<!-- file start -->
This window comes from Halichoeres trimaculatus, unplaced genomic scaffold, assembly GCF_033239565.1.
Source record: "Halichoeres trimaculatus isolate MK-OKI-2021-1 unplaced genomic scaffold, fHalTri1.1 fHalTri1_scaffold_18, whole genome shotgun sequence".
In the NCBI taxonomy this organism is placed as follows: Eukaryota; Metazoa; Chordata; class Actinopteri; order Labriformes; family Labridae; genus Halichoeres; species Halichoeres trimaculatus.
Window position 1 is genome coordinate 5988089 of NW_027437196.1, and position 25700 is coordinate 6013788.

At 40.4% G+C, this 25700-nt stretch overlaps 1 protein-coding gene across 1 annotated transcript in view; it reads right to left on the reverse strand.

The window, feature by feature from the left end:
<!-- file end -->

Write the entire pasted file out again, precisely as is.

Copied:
This window comes from Halichoeres trimaculatus, unplaced genomic scaffold, assembly GCF_033239565.1.
Source record: "Halichoeres trimaculatus isolate MK-OKI-2021-1 unplaced genomic scaffold, fHalTri1.1 fHalTri1_scaffold_18, whole genome shotgun sequence".
In the NCBI taxonomy this organism is placed as follows: Eukaryota; Metazoa; Chordata; class Actinopteri; order Labriformes; family Labridae; genus Halichoeres; species Halichoeres trimaculatus.
Window position 1 is genome coordinate 5988089 of NW_027437196.1, and position 25700 is coordinate 6013788.

At 40.4% G+C, this 25700-nt stretch overlaps 1 protein-coding gene across 1 annotated transcript in view; it reads right to left on the reverse strand.

The window, feature by feature from the left end: